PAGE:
Louisiana bill removing marijuana from three-strikes laws, lessening penalties approved by House


An amended version of a bill that would end Louisiana’s draconian three-strikes law for some marijuana crimes has finally made its way through the house.
But it could be a tight squeeze to get the bill through. The Louisiana Senate adjourns next week, leaving little time to have the bill heard, debated and voted on before the politicians leave Baton Rouge for the year.

House Bill 103, which we’ve written about in the past, originally would have capped felony marijuana conviction sentences at five years. That version failed to clear the House floor last week, so authors amended it to make the penalties a little more harsh.
If the new version of the bill passes, a second offense for 60 pounds of marijuana or less would net you up to two years in prison. A third offense would get you five years and fourth (and any subsequent) arrests would get you a maximum of eight years behind bars. The bill also drops the maximum fine in all cases from $5,000 to $2,500.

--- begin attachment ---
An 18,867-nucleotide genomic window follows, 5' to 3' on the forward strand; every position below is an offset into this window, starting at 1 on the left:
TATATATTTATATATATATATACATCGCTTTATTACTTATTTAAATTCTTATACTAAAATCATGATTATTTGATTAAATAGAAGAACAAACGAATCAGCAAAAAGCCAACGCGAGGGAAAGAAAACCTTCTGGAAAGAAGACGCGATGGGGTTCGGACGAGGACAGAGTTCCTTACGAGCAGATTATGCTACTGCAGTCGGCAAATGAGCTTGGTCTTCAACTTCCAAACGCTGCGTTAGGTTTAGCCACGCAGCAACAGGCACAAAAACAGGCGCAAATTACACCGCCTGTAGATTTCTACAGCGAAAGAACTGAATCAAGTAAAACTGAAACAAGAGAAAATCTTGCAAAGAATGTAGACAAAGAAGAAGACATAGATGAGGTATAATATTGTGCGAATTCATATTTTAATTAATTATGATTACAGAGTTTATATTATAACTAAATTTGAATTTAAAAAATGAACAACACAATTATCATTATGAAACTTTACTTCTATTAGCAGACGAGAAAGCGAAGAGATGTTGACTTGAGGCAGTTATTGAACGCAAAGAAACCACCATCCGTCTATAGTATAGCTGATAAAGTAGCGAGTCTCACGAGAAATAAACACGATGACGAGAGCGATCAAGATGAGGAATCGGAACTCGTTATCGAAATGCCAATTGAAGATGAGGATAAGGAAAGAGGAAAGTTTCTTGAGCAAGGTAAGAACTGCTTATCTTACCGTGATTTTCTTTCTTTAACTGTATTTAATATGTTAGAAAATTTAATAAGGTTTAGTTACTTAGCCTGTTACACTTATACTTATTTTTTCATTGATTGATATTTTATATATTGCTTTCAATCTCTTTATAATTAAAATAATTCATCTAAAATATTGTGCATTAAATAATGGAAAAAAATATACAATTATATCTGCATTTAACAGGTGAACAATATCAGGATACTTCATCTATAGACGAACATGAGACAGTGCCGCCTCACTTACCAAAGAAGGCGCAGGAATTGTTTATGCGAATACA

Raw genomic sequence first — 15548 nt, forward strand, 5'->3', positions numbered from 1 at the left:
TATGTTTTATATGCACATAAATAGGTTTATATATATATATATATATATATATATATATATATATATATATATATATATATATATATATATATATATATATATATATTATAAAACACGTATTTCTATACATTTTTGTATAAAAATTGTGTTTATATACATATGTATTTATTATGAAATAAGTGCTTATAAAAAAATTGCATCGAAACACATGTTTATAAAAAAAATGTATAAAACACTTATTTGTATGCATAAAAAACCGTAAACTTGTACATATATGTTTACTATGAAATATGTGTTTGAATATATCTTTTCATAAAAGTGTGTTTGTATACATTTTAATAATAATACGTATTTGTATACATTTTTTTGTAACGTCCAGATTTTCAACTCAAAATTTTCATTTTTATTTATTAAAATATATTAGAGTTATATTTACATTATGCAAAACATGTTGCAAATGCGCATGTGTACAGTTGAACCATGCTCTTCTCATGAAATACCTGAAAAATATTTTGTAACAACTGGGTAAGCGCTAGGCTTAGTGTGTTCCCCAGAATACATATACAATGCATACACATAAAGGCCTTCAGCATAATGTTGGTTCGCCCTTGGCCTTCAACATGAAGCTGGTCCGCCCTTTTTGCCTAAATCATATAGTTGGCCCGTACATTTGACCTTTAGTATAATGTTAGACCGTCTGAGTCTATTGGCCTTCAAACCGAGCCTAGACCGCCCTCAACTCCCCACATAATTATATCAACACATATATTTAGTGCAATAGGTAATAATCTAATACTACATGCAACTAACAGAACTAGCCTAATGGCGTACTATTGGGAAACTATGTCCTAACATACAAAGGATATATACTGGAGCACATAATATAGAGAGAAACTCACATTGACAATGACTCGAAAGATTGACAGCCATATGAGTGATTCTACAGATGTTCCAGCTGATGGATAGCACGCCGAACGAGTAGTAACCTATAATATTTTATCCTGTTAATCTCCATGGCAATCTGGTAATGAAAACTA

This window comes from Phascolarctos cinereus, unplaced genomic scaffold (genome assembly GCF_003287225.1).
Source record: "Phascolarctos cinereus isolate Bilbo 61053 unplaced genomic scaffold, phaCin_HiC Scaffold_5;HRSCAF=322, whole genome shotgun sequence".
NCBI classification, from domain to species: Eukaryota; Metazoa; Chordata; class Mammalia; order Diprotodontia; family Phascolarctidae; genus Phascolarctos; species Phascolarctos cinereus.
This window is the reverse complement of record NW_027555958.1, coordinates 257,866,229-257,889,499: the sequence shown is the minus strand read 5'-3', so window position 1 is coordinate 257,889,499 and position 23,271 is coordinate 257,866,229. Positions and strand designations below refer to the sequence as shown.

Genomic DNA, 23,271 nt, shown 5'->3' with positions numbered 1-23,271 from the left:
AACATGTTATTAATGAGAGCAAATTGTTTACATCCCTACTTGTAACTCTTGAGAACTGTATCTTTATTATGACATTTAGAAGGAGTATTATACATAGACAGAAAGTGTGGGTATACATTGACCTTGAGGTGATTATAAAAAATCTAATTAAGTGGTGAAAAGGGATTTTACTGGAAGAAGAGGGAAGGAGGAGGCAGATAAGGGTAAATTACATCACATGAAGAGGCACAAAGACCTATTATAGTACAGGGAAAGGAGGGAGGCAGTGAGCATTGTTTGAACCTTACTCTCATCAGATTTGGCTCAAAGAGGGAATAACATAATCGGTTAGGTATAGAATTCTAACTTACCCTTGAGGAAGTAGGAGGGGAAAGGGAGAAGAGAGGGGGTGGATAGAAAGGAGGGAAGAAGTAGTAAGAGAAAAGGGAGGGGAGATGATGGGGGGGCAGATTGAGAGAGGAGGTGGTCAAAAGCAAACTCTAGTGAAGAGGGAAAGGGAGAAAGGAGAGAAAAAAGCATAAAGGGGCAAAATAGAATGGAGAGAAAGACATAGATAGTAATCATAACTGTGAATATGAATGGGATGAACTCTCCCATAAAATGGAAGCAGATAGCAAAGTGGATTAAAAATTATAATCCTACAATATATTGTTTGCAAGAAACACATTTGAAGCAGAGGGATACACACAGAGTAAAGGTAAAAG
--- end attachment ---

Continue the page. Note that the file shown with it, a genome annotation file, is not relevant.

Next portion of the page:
According to the bill’s sponsor, Rep. Austin Badon of New Orleans, the bill could save the state nearly $2.2 million in 2014. “You will see an immediate savings because we are not putting away people for so long,” Badon told the New Orleans Times-Picayune.
Currently, marijuana penalties in Louisiana are some of the most dated and punative in the country. First-time offenders with any amount under 60 pounds could face up to six months in jail. Get caught a second time and you could face up to five years in jail. A third offense – even for sticks and seeds – could get you 20 years in prison.